Mr Parks on the role of organised labour, said the thinking was that the council of financial regulators has working groups which could be a good platform for organised labour. Particularly, with organised labour in the financial sector or consumer organisations. The motivation is similar with other oversight authorities in government, where there could be a specific role allocated to civil society. It is also useful to specify that consultation should be geared towards civil society.
To Mr Buthelezi, COSATU believed there are sufficient checks and balances. The Reserve Bank currently is largely geared towards dealing with inflation, because this can be least afforded by the poor. The mandate is being expanded by the FSRB, but it should be expanded to the saving and creation of jobs. The Reserve Bank is a national asset and should be owned by the public at large. It is a contradiction in principle to have private shareholders in a public asset.
Mr Radebe on the ownership of the Reserve Bank, it is the Rothchilds family from Germany and one had to ask oneself what the big issue is with owning shares in a central bank, if not thought control. On thought control, the Rothchilds family also owned one of the largest news agencies in the world, in Reuters. They decide what is news and what we should and should not know. In South Africa many people say they did not know what was happening during apartheid, in the townships, because the news they received was selected to influence how they thought. The question has to be asked, in whose interest are the activities being done. If the purpose is to advance the process of ensuring certain private companies continue to make profit, it is in that context where the interests of the poor come last. On what is meant by regulating so that companies can make big profits and providing for bailouts, the basic intention has always been to say that South Africa has a well-regulated financial system. However, there is another way of looking at it. Since the legislation was passed for cooperative banks only about three have been registered. This is not an accident, because when high standards and requirements are put in place, certain players are left out of the economy. The reference to questionable practices of funeral parlours, is in the context of saying the requirements for providing insurance speak to a fit and proper person requirement. This requirement in itself is such that many people find themselves unable to meet the standard. They would rather act unlawfully, because people come to them for services. However, that is just one example and there are many such practices, beyond funeral parlours.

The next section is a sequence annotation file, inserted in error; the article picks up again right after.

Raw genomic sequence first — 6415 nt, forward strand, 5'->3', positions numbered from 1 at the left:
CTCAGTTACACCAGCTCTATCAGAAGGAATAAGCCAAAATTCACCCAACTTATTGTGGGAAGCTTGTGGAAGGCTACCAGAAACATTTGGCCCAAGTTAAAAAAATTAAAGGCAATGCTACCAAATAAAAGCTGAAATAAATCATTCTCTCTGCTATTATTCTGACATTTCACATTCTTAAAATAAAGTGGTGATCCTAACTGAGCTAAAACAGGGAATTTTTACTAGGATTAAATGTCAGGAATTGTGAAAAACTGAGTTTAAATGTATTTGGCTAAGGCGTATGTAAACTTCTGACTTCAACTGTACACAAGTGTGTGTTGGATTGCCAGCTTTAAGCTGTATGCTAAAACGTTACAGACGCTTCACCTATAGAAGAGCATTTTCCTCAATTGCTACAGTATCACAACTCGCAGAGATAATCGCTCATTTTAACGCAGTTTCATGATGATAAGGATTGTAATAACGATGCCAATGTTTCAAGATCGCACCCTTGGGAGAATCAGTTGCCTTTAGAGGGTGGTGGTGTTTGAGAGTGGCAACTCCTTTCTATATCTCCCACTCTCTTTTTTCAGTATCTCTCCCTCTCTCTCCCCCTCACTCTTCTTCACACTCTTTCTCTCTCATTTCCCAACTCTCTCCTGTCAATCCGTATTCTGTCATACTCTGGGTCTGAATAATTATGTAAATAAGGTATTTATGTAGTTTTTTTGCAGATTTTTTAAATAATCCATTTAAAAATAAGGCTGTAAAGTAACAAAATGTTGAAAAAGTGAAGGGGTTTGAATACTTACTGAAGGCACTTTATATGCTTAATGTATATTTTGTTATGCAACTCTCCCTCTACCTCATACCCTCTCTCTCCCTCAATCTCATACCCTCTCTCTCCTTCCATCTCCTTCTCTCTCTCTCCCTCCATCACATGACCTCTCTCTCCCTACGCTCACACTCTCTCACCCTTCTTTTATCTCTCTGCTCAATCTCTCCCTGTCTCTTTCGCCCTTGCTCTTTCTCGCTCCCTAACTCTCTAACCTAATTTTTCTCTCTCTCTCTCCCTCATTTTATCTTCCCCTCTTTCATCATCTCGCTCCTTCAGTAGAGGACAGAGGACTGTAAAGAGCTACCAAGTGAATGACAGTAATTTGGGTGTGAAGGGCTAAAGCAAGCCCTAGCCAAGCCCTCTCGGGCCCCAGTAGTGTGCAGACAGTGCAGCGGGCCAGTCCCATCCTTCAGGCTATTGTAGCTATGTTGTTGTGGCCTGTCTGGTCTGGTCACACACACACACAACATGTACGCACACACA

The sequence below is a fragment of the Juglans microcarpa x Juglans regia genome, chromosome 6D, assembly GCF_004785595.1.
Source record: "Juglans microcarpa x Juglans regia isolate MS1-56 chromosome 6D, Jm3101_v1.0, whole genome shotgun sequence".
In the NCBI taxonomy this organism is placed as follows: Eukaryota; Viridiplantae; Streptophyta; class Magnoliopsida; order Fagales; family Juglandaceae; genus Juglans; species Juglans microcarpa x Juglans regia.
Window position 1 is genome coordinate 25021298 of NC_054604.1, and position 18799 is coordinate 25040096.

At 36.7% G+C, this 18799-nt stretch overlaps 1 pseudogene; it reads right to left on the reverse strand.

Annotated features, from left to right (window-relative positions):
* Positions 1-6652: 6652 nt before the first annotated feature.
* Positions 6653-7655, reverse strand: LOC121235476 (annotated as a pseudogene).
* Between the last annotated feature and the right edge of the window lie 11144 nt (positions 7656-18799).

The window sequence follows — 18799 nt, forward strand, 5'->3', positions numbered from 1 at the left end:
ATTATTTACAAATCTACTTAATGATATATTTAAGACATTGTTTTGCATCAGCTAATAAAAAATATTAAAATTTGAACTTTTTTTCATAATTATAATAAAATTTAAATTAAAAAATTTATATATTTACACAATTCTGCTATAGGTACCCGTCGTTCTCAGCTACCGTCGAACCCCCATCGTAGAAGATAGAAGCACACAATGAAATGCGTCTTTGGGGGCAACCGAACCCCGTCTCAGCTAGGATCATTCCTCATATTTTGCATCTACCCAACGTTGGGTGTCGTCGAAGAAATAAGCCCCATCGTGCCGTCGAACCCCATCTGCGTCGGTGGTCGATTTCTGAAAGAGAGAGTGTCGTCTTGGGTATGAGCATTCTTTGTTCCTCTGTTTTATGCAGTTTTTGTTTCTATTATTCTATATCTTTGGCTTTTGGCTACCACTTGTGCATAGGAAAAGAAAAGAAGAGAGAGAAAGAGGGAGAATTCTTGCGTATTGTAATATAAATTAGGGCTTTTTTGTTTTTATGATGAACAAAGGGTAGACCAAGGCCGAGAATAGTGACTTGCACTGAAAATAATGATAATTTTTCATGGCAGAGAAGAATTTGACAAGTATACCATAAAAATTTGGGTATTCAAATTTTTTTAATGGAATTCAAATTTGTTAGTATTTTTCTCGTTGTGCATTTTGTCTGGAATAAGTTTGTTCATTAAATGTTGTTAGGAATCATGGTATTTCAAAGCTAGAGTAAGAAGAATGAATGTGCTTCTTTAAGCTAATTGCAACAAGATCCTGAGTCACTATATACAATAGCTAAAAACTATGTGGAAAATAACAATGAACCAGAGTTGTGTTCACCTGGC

Ms Tobias said she subscribed to a particular theoretical outlook, which she did not necessarily present in Parliament. However, she carried the responsibility for creating a balance in society, as a public representative. She wanted to pursue Mr Radebe, because she wanted to understand the position of thought control in what is being discussed.
Mr Radebe said when he speaks about thought control in relation to the Bill and the financial sector, he means we are made to view things according to a certain paradigm and thought outside that paradigm is deemed wrong and should be rejected. With the financial sector, the FSCC raised the point years ago with the need for banks to extend home loans to what is today called the gap market. The reaction was that it would be expensive and risky. Our thoughts are then channelled in that direction and the likelihood is that this viewpoint will be accepted. Through the Financial Services Charter Council, the banks then accepted extending loans to the gap market, in return for BEE points. Evidence is emerging that the loans given to the gap market in that way are as good as any other and seem to be making good business. However, we are made to think in the paradigm that loans to low income earners are inherently risky and therefore must come with higher interest rates, because otherwise the banking system will collapse. We are made to think in a certain paradigm and the first source of this is the media.